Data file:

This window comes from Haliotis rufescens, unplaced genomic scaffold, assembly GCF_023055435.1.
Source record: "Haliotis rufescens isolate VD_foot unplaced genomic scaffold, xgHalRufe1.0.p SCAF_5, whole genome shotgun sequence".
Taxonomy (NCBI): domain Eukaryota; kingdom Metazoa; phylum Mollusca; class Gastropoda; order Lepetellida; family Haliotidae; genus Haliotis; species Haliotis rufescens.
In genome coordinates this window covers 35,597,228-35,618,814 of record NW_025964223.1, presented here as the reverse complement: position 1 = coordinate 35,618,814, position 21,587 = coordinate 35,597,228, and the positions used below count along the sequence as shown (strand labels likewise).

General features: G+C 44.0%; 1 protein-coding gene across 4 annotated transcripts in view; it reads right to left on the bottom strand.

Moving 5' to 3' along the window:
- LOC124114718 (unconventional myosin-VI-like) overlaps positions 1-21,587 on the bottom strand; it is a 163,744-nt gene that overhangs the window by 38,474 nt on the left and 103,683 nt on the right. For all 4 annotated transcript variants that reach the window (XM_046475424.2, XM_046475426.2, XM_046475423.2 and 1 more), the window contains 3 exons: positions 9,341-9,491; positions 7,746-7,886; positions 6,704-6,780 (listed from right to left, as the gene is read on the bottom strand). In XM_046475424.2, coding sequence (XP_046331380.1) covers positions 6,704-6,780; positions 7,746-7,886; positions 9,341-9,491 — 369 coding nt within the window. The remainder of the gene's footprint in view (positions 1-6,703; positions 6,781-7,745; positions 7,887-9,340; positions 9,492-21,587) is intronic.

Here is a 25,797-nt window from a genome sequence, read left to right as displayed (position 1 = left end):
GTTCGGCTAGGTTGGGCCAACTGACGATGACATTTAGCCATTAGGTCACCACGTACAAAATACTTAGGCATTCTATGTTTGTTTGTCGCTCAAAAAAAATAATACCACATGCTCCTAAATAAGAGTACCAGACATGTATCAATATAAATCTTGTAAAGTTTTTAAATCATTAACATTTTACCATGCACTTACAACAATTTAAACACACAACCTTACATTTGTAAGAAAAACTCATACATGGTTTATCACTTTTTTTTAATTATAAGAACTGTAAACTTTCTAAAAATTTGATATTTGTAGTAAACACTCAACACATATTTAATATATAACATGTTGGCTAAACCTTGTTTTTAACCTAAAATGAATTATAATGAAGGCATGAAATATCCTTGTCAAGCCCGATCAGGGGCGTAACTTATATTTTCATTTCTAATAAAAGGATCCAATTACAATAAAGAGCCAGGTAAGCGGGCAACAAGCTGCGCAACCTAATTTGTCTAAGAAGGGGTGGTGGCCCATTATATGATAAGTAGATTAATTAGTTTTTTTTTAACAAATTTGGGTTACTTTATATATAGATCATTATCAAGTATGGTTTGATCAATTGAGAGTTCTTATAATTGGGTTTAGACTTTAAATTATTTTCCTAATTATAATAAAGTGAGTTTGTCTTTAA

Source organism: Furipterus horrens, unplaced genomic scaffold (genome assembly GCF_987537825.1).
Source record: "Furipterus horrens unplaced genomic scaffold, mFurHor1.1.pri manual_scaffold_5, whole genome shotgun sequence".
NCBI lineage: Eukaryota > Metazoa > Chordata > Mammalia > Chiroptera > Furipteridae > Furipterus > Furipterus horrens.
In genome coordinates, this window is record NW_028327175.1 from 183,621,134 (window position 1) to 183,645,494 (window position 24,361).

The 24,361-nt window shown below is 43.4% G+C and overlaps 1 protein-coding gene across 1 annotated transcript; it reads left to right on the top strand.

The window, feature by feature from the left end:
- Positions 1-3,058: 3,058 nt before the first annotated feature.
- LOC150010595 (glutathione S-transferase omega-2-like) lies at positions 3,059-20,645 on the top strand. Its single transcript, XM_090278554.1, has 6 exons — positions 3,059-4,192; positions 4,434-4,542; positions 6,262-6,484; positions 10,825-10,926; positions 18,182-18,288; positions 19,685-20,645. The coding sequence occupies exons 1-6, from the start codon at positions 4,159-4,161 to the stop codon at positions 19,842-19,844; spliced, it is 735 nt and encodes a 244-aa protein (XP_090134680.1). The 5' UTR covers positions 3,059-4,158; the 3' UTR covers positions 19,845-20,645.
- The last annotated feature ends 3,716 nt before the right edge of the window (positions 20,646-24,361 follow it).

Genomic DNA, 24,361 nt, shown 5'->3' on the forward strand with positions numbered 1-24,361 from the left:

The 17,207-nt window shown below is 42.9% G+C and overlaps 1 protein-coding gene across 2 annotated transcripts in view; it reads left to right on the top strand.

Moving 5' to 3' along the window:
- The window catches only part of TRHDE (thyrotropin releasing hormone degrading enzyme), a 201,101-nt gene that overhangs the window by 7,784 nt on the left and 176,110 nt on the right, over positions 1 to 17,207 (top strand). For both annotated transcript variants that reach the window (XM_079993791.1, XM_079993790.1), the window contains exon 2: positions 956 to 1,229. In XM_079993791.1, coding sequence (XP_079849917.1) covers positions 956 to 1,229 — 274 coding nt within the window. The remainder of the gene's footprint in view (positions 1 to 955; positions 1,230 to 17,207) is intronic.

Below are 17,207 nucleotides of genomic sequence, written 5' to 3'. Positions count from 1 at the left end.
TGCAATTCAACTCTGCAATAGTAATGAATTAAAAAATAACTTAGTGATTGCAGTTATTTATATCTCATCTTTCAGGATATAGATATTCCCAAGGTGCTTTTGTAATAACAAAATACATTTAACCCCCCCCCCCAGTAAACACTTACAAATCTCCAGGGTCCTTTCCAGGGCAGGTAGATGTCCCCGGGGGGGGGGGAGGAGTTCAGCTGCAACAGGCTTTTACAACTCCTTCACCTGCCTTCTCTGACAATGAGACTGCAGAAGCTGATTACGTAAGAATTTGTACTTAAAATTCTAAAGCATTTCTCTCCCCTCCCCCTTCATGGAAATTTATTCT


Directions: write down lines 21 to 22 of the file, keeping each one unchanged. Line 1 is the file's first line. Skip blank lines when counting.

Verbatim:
Moving 5' to 3' along the window:
- The window catches only part of TRHDE (thyrotropin releasing hormone degrading enzyme), a 201,101-nt gene that overhangs the window by 7,784 nt on the left and 176,110 nt on the right, over positions 1 to 17,207 (top strand). For both annotated transcript variants that reach the window (XM_079993791.1, XM_079993790.1), the window contains exon 2: positions 956 to 1,229. In XM_079993791.1, coding sequence (XP_079849917.1) covers positions 956 to 1,229 — 274 coding nt within the window. The remainder of the gene's footprint in view (positions 1 to 955; positions 1,230 to 17,207) is intronic.